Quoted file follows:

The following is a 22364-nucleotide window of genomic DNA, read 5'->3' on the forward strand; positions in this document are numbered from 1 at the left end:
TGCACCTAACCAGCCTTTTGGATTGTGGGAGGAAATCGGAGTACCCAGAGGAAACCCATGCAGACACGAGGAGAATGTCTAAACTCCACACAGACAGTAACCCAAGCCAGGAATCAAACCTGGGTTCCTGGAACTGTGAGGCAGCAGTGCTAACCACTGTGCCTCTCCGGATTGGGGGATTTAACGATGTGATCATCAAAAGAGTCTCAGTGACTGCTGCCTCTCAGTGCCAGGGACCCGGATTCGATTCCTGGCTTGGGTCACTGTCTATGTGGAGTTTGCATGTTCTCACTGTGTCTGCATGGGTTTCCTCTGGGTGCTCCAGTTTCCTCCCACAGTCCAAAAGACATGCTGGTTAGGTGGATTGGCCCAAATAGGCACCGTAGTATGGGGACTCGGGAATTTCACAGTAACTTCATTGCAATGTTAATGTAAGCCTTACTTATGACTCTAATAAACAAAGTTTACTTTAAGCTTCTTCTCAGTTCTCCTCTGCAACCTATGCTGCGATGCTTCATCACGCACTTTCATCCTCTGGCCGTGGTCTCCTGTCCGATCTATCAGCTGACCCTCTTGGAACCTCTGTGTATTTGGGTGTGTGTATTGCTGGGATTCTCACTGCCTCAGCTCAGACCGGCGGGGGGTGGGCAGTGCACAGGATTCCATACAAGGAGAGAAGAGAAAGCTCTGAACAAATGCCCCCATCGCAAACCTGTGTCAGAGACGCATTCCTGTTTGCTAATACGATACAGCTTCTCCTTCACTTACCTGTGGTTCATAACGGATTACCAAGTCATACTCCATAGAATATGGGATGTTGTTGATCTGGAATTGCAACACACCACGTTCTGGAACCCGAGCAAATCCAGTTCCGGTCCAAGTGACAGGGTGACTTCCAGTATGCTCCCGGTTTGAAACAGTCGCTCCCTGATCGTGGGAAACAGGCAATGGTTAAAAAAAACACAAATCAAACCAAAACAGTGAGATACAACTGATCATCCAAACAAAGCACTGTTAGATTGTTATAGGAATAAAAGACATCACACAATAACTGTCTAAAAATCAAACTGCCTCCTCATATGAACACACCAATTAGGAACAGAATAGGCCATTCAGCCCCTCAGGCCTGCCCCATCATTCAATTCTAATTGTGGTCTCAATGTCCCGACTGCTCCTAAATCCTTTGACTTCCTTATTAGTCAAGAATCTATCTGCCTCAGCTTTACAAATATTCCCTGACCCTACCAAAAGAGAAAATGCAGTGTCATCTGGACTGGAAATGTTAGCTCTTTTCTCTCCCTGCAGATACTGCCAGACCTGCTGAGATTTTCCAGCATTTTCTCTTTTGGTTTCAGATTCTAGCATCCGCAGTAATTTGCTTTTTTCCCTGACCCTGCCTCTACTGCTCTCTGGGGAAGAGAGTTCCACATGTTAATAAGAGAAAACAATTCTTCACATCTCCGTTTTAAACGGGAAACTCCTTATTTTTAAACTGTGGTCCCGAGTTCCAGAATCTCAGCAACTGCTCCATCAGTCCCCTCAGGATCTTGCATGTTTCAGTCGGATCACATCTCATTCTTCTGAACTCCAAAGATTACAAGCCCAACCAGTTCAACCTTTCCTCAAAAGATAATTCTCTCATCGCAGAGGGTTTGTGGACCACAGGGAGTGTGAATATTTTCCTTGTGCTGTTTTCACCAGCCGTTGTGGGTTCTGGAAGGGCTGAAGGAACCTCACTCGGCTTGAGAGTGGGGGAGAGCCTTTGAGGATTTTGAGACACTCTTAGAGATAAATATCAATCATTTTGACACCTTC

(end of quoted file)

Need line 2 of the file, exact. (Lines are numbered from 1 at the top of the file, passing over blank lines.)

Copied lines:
TGCACCTAACCAGCCTTTTGGATTGTGGGAGGAAATCGGAGTACCCAGAGGAAACCCATGCAGACACGAGGAGAATGTCTAAACTCCACACAGACAGTAACCCAAGCCAGGAATCAAACCTGGGTTCCTGGAACTGTGAGGCAGCAGTGCTAACCACTGTGCCTCTCCGGATTGGGGGATTTAACGATGTGATCATCAAAAGAGTCTCAGTGACTGCTGCCTCTCAGTGCCAGGGACCCGGATTCGATTCCTGGCTTGGGTCACTGTCTATGTGGAGTTTGCATGTTCTCACTGTGTCTGCATGGGTTTCCTCTGGGTGCTCCAGTTTCCTCCCACAGTCCAAAAGACATGCTGGTTAGGTGGATTGGCCCAAATAGGCACCGTAGTATGGGGACTCGGGAATTTCACAGTAACTTCATTGCAATGTTAATGTAAGCCTTACTTATGACTCTAATAAACAAAGTTTACTTTAAGCTTCTTCTCAGTTCTCCTCTGCAACCTATGCTGCGATGCTTCATCACGCACTTTCATCCTCTGGCCGTGGTCTCCTGTCCGATCTATCAGCTGACCCTCTTGGAACCTCTGTGTATTTGGGTGTGTGTATTGCTGGGATTCTCACTGCCTCAGCTCAGACCGGCGGGGGGTGGGCAGTGCACAGGATTCCATACAAGGAGAGAAGAGAAAGCTCTGAACAAATGCCCCCATCGCAAACCTGTGTCAGAGACGCATTCCTGTTTGCTAATACGATACAGCTTCTCCTTCACTTACCTGTGGTTCATAACGGATTACCAAGTCATACTCCATAGAATATGGGATGTTGTTGATCTGGAATTGCAACACACCACGTTCTGGAACCCGAGCAAATCCAGTTCCGGTCCAAGTGACAGGGTGACTTCCAGTATGCTCCCGGTTTGAAACAGTCGCTCCCTGATCGTGGGAAACAGGCAATGGTTAAAAAAAACACAAATCAAACCAAAACAGTGAGATACAACTGATCATCCAAACAAAGCACTGTTAGATTGTTATAGGAATAAAAGACATCACACAATAACTGTCTAAAAATCAAACTGCCTCCTCATATGAACACACCAATTAGGAACAGAATAGGCCATTCAGCCCCTCAGGCCTGCCCCATCATTCAATTCTAATTGTGGTCTCAATGTCCCGACTGCTCCTAAATCCTTTGACTTCCTTATTAGTCAAGAATCTATCTGCCTCAGCTTTACAAATATTCCCTGACCCTACCAAAAGAGAAAATGCAGTGTCATCTGGACTGGAAATGTTAGCTCTTTTCTCTCCCTGCAGATACTGCCAGACCTGCTGAGATTTTCCAGCATTTTCTCTTTTGGTTTCAGATTCTAGCATCCGCAGTAATTTGCTTTTTTCCCTGACCCTGCCTCTACTGCTCTCTGGGGAAGAGAGTTCCACATGTTAATAAGAGAAAACAATTCTTCACATCTCCGTTTTAAACGGGAAACTCCTTATTTTTAAACTGTGGTCCCGAGTTCCAGAATCTCAGCAACTGCTCCATCAGTCCCCTCAGGATCTTGCATGTTTCAGTCGGATCACATCTCATTCTTCTGAACTCCAAAGATTACAAGCCCAACCAGTTCAACCTTTCCTCAAAAGATAATTCTCTCATCGCAGAGGGTTTGTGGACCACAGGGAGTGTGAATATTTTCCTTGTGCTGTTTTCACCAGCCGTTGTGGGTTCTGGAAGGGCTGAAGGAACCTCACTCGGCTTGAGAGTGGGGGAGAGCCTTTGAGGATTTTGAGACACTCTTAGAGATAAATATCAATCATTTTGACACCTTC